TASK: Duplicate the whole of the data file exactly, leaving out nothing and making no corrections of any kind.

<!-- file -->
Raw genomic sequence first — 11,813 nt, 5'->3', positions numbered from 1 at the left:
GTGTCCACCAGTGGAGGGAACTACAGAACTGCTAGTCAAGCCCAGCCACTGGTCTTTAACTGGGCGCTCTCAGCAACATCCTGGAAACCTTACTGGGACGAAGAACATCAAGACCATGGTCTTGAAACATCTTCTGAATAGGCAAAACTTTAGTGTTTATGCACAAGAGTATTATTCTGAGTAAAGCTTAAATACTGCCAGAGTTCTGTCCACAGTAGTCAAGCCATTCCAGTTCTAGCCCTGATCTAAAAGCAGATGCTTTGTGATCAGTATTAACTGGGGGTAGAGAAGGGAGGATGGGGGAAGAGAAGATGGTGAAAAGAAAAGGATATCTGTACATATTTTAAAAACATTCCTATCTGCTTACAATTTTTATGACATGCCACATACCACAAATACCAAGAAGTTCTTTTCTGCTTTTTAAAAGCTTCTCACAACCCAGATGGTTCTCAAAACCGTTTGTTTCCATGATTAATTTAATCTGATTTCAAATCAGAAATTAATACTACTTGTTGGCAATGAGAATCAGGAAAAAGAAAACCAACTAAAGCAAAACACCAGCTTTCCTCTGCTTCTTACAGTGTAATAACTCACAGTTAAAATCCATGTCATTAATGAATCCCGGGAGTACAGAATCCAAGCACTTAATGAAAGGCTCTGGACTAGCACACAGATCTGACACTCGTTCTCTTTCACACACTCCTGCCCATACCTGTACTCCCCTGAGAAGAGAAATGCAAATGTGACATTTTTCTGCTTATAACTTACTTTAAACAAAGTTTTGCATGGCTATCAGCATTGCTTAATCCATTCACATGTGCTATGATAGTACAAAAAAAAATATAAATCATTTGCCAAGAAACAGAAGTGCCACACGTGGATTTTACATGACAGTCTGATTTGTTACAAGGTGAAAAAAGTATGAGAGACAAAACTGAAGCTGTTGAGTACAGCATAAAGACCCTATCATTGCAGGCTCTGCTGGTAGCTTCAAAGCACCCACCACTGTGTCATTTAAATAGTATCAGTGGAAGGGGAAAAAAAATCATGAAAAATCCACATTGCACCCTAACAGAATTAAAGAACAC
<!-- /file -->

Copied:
Raw genomic sequence first — 11,813 nt, 5'->3', positions numbered from 1 at the left:
GTGTCCACCAGTGGAGGGAACTACAGAACTGCTAGTCAAGCCCAGCCACTGGTCTTTAACTGGGCGCTCTCAGCAACATCCTGGAAACCTTACTGGGACGAAGAACATCAAGACCATGGTCTTGAAACATCTTCTGAATAGGCAAAACTTTAGTGTTTATGCACAAGAGTATTATTCTGAGTAAAGCTTAAATACTGCCAGAGTTCTGTCCACAGTAGTCAAGCCATTCCAGTTCTAGCCCTGATCTAAAAGCAGATGCTTTGTGATCAGTATTAACTGGGGGTAGAGAAGGGAGGATGGGGGAAGAGAAGATGGTGAAAAGAAAAGGATATCTGTACATATTTTAAAAACATTCCTATCTGCTTACAATTTTTATGACATGCCACATACCACAAATACCAAGAAGTTCTTTTCTGCTTTTTAAAAGCTTCTCACAACCCAGATGGTTCTCAAAACCGTTTGTTTCCATGATTAATTTAATCTGATTTCAAATCAGAAATTAATACTACTTGTTGGCAATGAGAATCAGGAAAAAGAAAACCAACTAAAGCAAAACACCAGCTTTCCTCTGCTTCTTACAGTGTAATAACTCACAGTTAAAATCCATGTCATTAATGAATCCCGGGAGTACAGAATCCAAGCACTTAATGAAAGGCTCTGGACTAGCACACAGATCTGACACTCGTTCTCTTTCACACACTCCTGCCCATACCTGTACTCCCCTGAGAAGAGAAATGCAAATGTGACATTTTTCTGCTTATAACTTACTTTAAACAAAGTTTTGCATGGCTATCAGCATTGCTTAATCCATTCACATGTGCTATGATAGTACAAAAAAAAATATAAATCATTTGCCAAGAAACAGAAGTGCCACACGTGGATTTTACATGACAGTCTGATTTGTTACAAGGTGAAAAAAGTATGAGAGACAAAACTGAAGCTGTTGAGTACAGCATAAAGACCCTATCATTGCAGGCTCTGCTGGTAGCTTCAAAGCACCCACCACTGTGTCATTTAAATAGTATCAGTGGAAGGGGAAAAAAAATCATGAAAAATCCACATTGCACCCTAACAGAATTAAAGAACAC